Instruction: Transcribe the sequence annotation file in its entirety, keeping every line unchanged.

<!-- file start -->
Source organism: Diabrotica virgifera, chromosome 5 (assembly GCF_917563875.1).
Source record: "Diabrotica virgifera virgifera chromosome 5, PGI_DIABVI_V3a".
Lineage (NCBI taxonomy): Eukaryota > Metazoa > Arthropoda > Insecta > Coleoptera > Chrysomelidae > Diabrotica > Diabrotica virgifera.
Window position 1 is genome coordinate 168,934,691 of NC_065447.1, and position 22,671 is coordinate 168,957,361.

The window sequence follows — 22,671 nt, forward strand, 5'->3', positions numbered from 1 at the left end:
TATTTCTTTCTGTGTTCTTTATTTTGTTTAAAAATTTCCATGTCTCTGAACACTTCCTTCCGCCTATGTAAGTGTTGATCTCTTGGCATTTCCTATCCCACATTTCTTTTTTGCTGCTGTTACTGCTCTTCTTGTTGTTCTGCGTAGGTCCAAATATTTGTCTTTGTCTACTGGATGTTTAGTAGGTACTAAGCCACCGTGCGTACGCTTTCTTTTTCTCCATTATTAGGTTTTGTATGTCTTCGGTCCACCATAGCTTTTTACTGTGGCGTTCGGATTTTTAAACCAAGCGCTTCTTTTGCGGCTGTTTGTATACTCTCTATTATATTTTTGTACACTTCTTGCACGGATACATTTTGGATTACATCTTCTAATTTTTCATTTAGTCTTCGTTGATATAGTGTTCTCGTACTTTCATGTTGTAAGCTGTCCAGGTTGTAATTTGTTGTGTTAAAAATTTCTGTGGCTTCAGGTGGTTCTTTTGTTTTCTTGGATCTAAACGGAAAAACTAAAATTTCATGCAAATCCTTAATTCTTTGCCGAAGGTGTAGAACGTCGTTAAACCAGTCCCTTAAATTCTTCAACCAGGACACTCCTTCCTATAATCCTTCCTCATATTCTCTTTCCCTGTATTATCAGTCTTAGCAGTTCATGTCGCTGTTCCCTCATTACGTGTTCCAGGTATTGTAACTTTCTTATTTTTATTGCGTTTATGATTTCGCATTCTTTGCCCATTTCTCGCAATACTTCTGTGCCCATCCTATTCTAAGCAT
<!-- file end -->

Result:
Source organism: Diabrotica virgifera, chromosome 5 (assembly GCF_917563875.1).
Source record: "Diabrotica virgifera virgifera chromosome 5, PGI_DIABVI_V3a".
Lineage (NCBI taxonomy): Eukaryota > Metazoa > Arthropoda > Insecta > Coleoptera > Chrysomelidae > Diabrotica > Diabrotica virgifera.
Window position 1 is genome coordinate 168,934,691 of NC_065447.1, and position 22,671 is coordinate 168,957,361.

The window sequence follows — 22,671 nt, forward strand, 5'->3', positions numbered from 1 at the left end:
TATTTCTTTCTGTGTTCTTTATTTTGTTTAAAAATTTCCATGTCTCTGAACACTTCCTTCCGCCTATGTAAGTGTTGATCTCTTGGCATTTCCTATCCCACATTTCTTTTTTGCTGCTGTTACTGCTCTTCTTGTTGTTCTGCGTAGGTCCAAATATTTGTCTTTGTCTACTGGATGTTTAGTAGGTACTAAGCCACCGTGCGTACGCTTTCTTTTTCTCCATTATTAGGTTTTGTATGTCTTCGGTCCACCATAGCTTTTTACTGTGGCGTTCGGATTTTTAAACCAAGCGCTTCTTTTGCGGCTGTTTGTATACTCTCTATTATATTTTTGTACACTTCTTGCACGGATACATTTTGGATTACATCTTCTAATTTTTCATTTAGTCTTCGTTGATATAGTGTTCTCGTACTTTCATGTTGTAAGCTGTCCAGGTTGTAATTTGTTGTGTTAAAAATTTCTGTGGCTTCAGGTGGTTCTTTTGTTTTCTTGGATCTAAACGGAAAAACTAAAATTTCATGCAAATCCTTAATTCTTTGCCGAAGGTGTAGAACGTCGTTAAACCAGTCCCTTAAATTCTTCAACCAGGACACTCCTTCCTATAATCCTTCCTCATATTCTCTTTCCCTGTATTATCAGTCTTAGCAGTTCATGTCGCTGTTCCCTCATTACGTGTTCCAGGTATTGTAACTTTCTTATTTTTATTGCGTTTATGATTTCGCATTCTTTGCCCATTTCTCGCAATACTTCTGTGCCCATCCTATTCTAAGCAT